Kate Rohr. Photo: Washington Post
A few days ago Australian papers ran a Washington Post story about Bill/Kate Rohr under the heading: “It’s not about the gender. It’s about the soul: Transgender at 70”. Despite a happy marriage to a childhood sweetheart, two adopted children and prestige as an orthopod, Bill finally found a never-before-experienced sense of fulfilment when at seventy years of age he opted for reassignment surgery.
The article argues that early life conditioning as an explanation for the transsexual phenomenon is old hat — the real reason is hormones, or rather the feelings that hormones give us:
“Today, an overwhelming number of doctors and scientists dismiss the idea that environment, or behavioural conditioning, causes a person to be transgender. Most agree that sexual anatomy, sexual orientation and gender identity are the result of three distinct developmental processes in the fetal brain. Yet only recently have researchers begun to tease out how that brain is masculinised or feminised. Hormones, it appears, play an essential role.”
I find this remarkable, palpably wrong, and in the interests neither of persons who identify as hetero nor of those who identify as trans. Gender is being defined as a hormone induced feeling, totally separate from anatomy, as if the development of sexual anatomy were distinct from those hormones in the first place.
Further, we are asked to believe that one’s life project should be guided by such feelings. Yet feelings are fickle, we all know that. Emotions enrich, and they can empower us to act, but they can also be dead wrong. Who has not unleashed his or her passions and then had to humiliatingly apologise? If we reduce our sexual identity to a mere feeling of gender, we betray the central importance of gender in who we are.
This is the old lie of dualism wrapped up in another cloak. We are not simply our minds. There is more to personality than thoughts and feelings. Persons are a complete body and soul package, not reducible to body or psyche, at least if the person is healthy and mature.
Descartes, probably the most famous dualist of them all, thought otherwise, regarding matter and spirit, body and mind, as irreconcilable realities. It is fascinating to read in his Meditations on First Philosophy his account of personhood in terms of consciousness, with his famous “Cogito ergo sum” – “I think, therefore I am.” For him, persons are identical with their minds but not with bodies. “I have a body that is closely joined to me,” he wrote (ii, 54) — joined, but not an intrinsic part of him.
Let us be implacable foes of dualism in all its guises.
Our psyche is embodied. Anatomy, perception, and behaviour are integrally united. Dualism is a dead end because it cannot explain the interaction between body and soul. Practically every neuroscientist in the world now agrees that mental life correlates to the material neurobiological signature.
In his major teaching text, Nobel prizewinner, Eric Kandel, insists:
“The break with the tradition that mind and consciousness arise from a mysterious interaction of spirit with body actually focused the problem of consciousness for the 20th century neuroscientist. Philosophically disposed against dualism, we are obliged to find a solution to the problem in terms of nerve cells and neural circuits.”
This is good news, as long as we think of a person as the complete package, and not just body or spirit. This view of the person is confirmed by scientists who now report that the good habits that constitute character are embodied habits. See for example the marvellous work by Ann Graybiel of MIT who has published extensively on the neurobiology of voluntary, good habits. Demonstrably we are able to consolidate our wiring, so to speak, so that we are more cheerful, more resilient, less lazy, and have more self control.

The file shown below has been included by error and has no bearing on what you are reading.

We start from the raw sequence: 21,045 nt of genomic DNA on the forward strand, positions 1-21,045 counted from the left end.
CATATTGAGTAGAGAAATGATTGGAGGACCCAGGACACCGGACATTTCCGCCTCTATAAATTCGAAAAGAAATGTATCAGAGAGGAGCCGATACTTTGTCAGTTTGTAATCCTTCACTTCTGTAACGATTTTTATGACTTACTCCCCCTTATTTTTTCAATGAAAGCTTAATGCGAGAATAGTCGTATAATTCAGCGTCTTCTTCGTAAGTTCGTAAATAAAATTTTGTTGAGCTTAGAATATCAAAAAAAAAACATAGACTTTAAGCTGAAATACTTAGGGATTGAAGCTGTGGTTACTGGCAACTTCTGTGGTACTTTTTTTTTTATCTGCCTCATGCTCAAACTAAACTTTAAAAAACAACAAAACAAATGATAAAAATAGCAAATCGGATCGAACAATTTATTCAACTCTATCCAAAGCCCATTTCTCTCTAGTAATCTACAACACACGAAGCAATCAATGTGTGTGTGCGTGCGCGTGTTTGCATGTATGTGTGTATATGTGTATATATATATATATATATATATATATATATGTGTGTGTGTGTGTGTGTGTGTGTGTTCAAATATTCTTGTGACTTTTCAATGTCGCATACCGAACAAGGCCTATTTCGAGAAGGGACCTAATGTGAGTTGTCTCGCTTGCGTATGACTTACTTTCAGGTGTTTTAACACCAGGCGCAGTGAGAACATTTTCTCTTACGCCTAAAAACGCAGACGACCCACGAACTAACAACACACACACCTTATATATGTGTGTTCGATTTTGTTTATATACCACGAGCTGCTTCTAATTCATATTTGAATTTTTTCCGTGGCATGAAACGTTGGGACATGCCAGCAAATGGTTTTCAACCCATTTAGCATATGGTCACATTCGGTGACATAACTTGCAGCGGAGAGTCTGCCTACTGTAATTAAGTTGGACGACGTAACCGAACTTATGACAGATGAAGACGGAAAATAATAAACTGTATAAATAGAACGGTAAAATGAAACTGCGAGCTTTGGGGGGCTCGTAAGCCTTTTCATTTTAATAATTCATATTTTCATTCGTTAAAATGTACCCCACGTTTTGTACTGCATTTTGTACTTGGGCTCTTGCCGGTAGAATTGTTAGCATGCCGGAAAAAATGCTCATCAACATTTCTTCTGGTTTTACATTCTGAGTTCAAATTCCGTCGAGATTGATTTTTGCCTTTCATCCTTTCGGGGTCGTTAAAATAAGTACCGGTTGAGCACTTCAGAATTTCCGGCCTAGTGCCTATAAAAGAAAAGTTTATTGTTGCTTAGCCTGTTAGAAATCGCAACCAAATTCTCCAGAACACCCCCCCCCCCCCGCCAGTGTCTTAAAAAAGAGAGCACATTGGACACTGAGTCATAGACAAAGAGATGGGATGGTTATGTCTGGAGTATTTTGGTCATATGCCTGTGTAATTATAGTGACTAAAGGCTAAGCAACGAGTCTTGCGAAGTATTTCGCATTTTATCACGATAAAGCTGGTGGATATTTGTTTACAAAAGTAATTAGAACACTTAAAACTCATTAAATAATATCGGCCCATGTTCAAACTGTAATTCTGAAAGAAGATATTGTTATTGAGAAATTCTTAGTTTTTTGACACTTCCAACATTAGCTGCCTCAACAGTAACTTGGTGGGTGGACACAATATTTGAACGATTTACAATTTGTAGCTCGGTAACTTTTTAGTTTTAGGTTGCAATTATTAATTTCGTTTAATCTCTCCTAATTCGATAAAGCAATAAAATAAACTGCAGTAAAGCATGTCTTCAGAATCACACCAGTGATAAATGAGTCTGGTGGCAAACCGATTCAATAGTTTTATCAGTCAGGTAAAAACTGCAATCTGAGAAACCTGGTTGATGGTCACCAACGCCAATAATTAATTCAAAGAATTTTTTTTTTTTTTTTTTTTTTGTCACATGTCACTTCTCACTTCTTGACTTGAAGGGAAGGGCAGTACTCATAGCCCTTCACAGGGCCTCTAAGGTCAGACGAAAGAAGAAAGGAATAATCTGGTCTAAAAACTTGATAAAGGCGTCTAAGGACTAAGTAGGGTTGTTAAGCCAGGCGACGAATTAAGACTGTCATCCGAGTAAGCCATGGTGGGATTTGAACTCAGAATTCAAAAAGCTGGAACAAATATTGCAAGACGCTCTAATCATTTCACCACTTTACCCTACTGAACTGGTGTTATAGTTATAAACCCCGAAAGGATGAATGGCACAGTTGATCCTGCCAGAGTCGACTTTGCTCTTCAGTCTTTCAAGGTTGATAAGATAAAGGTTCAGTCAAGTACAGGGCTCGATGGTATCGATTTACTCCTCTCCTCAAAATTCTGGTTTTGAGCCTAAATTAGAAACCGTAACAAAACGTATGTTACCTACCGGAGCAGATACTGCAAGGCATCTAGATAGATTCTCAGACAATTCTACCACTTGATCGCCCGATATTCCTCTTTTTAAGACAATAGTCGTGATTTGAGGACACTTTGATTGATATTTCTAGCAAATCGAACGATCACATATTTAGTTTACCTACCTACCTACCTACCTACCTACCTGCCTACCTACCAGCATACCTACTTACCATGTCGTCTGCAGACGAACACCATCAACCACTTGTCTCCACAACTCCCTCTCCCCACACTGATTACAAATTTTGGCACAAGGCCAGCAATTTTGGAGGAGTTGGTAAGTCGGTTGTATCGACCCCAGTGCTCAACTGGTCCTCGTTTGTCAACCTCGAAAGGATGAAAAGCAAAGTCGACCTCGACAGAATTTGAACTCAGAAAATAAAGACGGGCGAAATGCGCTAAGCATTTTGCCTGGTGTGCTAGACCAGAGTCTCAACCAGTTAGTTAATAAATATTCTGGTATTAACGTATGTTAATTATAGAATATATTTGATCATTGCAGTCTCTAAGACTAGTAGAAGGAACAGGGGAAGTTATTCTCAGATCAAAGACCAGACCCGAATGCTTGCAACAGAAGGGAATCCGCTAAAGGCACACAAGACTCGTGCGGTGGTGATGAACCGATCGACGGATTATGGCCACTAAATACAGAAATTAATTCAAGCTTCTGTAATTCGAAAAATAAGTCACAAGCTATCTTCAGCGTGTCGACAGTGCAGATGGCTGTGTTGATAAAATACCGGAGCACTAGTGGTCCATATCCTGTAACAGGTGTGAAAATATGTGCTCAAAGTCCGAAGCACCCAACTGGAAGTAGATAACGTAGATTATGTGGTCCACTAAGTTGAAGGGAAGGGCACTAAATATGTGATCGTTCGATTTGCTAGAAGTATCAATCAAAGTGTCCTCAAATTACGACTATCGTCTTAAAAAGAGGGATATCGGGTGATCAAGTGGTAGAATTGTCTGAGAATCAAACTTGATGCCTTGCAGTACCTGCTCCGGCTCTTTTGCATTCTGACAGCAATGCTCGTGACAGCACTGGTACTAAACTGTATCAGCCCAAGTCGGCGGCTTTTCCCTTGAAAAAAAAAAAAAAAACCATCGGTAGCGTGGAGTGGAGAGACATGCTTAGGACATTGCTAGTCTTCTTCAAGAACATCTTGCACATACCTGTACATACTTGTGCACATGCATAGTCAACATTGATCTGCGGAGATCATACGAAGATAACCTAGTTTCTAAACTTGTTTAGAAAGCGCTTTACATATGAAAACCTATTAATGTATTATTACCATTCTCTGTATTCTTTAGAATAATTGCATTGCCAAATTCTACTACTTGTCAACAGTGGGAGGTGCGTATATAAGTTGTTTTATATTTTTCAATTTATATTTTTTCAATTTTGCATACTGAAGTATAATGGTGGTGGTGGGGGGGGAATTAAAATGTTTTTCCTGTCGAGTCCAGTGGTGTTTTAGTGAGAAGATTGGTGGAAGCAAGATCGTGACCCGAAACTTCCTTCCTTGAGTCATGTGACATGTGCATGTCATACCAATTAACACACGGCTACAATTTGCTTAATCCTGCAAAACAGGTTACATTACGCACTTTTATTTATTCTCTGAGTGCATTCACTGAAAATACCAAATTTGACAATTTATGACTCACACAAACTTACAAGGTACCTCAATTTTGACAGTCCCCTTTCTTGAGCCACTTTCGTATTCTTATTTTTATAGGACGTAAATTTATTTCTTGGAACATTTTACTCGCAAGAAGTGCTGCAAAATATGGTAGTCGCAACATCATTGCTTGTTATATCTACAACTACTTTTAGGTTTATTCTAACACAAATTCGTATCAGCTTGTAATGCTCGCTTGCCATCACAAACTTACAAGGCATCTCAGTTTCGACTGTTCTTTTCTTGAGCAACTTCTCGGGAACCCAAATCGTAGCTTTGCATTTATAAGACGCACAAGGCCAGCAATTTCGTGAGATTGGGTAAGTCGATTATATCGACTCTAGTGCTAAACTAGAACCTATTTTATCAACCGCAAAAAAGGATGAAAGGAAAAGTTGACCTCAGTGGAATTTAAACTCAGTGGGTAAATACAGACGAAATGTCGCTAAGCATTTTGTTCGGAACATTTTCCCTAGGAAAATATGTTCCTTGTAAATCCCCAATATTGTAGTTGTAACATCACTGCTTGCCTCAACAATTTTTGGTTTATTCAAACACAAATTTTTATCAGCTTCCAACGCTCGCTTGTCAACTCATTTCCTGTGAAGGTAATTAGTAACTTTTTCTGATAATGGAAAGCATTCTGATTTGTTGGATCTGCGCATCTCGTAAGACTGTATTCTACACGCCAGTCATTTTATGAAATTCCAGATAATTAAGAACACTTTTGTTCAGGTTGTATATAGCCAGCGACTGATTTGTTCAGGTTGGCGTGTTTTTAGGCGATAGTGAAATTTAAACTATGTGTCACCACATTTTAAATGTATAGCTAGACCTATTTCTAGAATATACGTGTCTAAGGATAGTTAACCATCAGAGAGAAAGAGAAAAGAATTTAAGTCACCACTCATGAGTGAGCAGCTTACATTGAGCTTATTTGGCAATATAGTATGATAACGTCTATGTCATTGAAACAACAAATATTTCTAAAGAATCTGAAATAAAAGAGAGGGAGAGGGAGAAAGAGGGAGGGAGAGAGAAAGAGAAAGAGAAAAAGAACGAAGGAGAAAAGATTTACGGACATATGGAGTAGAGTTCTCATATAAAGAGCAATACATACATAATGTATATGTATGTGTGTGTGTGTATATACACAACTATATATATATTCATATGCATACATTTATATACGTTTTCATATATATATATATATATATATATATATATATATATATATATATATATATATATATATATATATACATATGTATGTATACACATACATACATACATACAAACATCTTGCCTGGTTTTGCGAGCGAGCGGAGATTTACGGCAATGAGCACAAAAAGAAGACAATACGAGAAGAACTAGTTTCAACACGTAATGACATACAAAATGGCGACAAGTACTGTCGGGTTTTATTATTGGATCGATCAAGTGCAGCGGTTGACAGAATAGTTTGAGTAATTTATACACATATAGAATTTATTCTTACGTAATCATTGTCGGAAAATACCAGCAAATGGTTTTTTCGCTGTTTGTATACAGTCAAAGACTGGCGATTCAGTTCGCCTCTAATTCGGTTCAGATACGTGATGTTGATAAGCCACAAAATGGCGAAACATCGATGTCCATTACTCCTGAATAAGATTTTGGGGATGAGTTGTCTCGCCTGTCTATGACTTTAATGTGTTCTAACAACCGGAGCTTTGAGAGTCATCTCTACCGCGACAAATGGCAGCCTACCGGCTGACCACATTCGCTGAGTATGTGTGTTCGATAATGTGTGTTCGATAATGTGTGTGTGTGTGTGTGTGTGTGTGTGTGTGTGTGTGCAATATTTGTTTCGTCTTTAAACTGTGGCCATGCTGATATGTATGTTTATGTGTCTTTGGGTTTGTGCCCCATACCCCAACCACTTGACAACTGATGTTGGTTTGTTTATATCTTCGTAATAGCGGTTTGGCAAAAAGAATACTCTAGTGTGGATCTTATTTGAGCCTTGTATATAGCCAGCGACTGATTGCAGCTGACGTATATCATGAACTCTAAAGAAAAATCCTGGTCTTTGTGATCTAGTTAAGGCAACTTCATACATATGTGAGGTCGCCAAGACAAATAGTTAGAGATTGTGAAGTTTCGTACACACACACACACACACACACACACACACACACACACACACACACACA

When we wrench humanity out of its body, mischief ensues. What we do in our bodies affects us as persons and, conversely, our choices bring bodily consequences. One of Aristotle’s greatest insights about reality, turning the history of western civilisation away from Platonic idealism, was his insistence (in the Nicomachean Ethics) that our behaviours, in our bodies, change us as people.
You may have seen the dramatic images of brains atrophied through substance abuse. A habit of lies, makes one, even neurobiologically, a liar. Aritotle writes that an act of infidelity may be overcome, but a habit of infidelity makes one a different person. So what does a habit of anger, or a habit of pornography do? These are profound insights into how our moral makeup depends on our own choices.
A friend told me recently that his marriage took a major turn for the better when he stopped snapping back at his wife and instead changed his own behaviours. He tells me he has discovered an important secret in relationships: be positive and you help those around you be positive as well. He feels so strongly about this he wants to give marriage talks to couples in crisis. He has been there.
Feelings cannot become the yardstick by which we measure our actions. They may spur us to do good — to help the poor derelict we are walking past — but to run one’s life on feelings will be totally unhelpful. To change one’s body to suit them must be a false remedy for whatever troubles the soul.
Dr Andy Mullins, author of Parenting for Character and an occasional contributor to MercatorNet, is past headmaster of two Sydney schools, Redfield and Wollemi Colleges. In his doctoral thesis he investigated the neural substrates of virtue. He is currently working in Melbourne. He holds an adjunct professorial position at University of Notre Dame Australia.